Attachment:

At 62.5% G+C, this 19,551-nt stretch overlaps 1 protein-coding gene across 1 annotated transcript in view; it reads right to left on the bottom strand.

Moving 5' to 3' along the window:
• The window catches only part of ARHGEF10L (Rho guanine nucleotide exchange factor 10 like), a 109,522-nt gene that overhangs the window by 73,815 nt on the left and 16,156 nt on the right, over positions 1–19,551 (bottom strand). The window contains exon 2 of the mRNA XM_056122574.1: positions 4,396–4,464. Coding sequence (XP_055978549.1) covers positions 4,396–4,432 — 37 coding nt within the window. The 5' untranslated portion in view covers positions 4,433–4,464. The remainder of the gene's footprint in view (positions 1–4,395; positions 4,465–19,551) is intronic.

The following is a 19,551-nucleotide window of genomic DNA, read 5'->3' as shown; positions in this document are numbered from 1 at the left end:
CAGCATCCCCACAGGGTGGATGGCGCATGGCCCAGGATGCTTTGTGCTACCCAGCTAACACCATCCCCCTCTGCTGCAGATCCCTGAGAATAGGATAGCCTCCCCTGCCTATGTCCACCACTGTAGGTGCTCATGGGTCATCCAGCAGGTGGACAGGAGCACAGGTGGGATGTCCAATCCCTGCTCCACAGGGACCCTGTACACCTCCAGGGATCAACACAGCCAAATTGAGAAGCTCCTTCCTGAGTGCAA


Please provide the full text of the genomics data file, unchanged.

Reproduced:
At 62.5% G+C, this 19,551-nt stretch overlaps 1 protein-coding gene across 1 annotated transcript in view; it reads right to left on the bottom strand.

Moving 5' to 3' along the window:
• The window catches only part of ARHGEF10L (Rho guanine nucleotide exchange factor 10 like), a 109,522-nt gene that overhangs the window by 73,815 nt on the left and 16,156 nt on the right, over positions 1–19,551 (bottom strand). The window contains exon 2 of the mRNA XM_056122574.1: positions 4,396–4,464. Coding sequence (XP_055978549.1) covers positions 4,396–4,432 — 37 coding nt within the window. The 5' untranslated portion in view covers positions 4,433–4,464. The remainder of the gene's footprint in view (positions 1–4,395; positions 4,465–19,551) is intronic.

The following is a 19,551-nucleotide window of genomic DNA, read 5'->3' as shown; positions in this document are numbered from 1 at the left end:
CAGCATCCCCACAGGGTGGATGGCGCATGGCCCAGGATGCTTTGTGCTACCCAGCTAACACCATCCCCCTCTGCTGCAGATCCCTGAGAATAGGATAGCCTCCCCTGCCTATGTCCACCACTGTAGGTGCTCATGGGTCATCCAGCAGGTGGACAGGAGCACAGGTGGGATGTCCAATCCCTGCTCCACAGGGACCCTGTACACCTCCAGGGATCAACACAGCCAAATTGAGAAGCTCCTTCCTGAGTGCAA